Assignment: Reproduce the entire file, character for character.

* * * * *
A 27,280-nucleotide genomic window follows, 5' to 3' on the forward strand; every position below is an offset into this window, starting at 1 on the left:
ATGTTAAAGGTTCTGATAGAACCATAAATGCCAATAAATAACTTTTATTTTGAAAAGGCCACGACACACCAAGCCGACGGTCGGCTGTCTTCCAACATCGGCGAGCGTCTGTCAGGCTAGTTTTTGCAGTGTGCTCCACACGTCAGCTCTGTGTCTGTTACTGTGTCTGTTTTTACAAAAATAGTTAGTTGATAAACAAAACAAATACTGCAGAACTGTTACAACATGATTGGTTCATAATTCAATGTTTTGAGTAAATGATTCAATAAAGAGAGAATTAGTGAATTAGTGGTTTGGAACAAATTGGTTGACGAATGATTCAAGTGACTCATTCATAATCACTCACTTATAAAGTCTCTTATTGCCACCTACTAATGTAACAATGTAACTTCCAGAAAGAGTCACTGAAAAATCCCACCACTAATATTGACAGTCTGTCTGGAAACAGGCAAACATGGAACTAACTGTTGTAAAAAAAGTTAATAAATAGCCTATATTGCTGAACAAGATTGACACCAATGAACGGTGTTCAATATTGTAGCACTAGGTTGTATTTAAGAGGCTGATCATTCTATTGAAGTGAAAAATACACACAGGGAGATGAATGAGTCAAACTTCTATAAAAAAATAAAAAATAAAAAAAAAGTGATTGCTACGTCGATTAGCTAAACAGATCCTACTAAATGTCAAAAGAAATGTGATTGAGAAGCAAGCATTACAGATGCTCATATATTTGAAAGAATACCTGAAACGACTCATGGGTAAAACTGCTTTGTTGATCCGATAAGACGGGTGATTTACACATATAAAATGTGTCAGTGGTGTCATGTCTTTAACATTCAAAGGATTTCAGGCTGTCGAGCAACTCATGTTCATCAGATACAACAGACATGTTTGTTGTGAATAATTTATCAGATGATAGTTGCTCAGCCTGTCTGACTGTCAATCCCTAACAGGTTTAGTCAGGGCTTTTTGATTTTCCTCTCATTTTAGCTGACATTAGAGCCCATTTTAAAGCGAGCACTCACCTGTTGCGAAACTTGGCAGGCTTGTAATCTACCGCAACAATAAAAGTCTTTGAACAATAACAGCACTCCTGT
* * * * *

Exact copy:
A 27,280-nucleotide genomic window follows, 5' to 3' on the forward strand; every position below is an offset into this window, starting at 1 on the left:
ATGTTAAAGGTTCTGATAGAACCATAAATGCCAATAAATAACTTTTATTTTGAAAAGGCCACGACACACCAAGCCGACGGTCGGCTGTCTTCCAACATCGGCGAGCGTCTGTCAGGCTAGTTTTTGCAGTGTGCTCCACACGTCAGCTCTGTGTCTGTTACTGTGTCTGTTTTTACAAAAATAGTTAGTTGATAAACAAAACAAATACTGCAGAACTGTTACAACATGATTGGTTCATAATTCAATGTTTTGAGTAAATGATTCAATAAAGAGAGAATTAGTGAATTAGTGGTTTGGAACAAATTGGTTGACGAATGATTCAAGTGACTCATTCATAATCACTCACTTATAAAGTCTCTTATTGCCACCTACTAATGTAACAATGTAACTTCCAGAAAGAGTCACTGAAAAATCCCACCACTAATATTGACAGTCTGTCTGGAAACAGGCAAACATGGAACTAACTGTTGTAAAAAAAGTTAATAAATAGCCTATATTGCTGAACAAGATTGACACCAATGAACGGTGTTCAATATTGTAGCACTAGGTTGTATTTAAGAGGCTGATCATTCTATTGAAGTGAAAAATACACACAGGGAGATGAATGAGTCAAACTTCTATAAAAAAATAAAAAATAAAAAAAAAGTGATTGCTACGTCGATTAGCTAAACAGATCCTACTAAATGTCAAAAGAAATGTGATTGAGAAGCAAGCATTACAGATGCTCATATATTTGAAAGAATACCTGAAACGACTCATGGGTAAAACTGCTTTGTTGATCCGATAAGACGGGTGATTTACACATATAAAATGTGTCAGTGGTGTCATGTCTTTAACATTCAAAGGATTTCAGGCTGTCGAGCAACTCATGTTCATCAGATACAACAGACATGTTTGTTGTGAATAATTTATCAGATGATAGTTGCTCAGCCTGTCTGACTGTCAATCCCTAACAGGTTTAGTCAGGGCTTTTTGATTTTCCTCTCATTTTAGCTGACATTAGAGCCCATTTTAAAGCGAGCACTCACCTGTTGCGAAACTTGGCAGGCTTGTAATCTACCGCAACAATAAAAGTCTTTGAACAATAACAGCACTCCTGT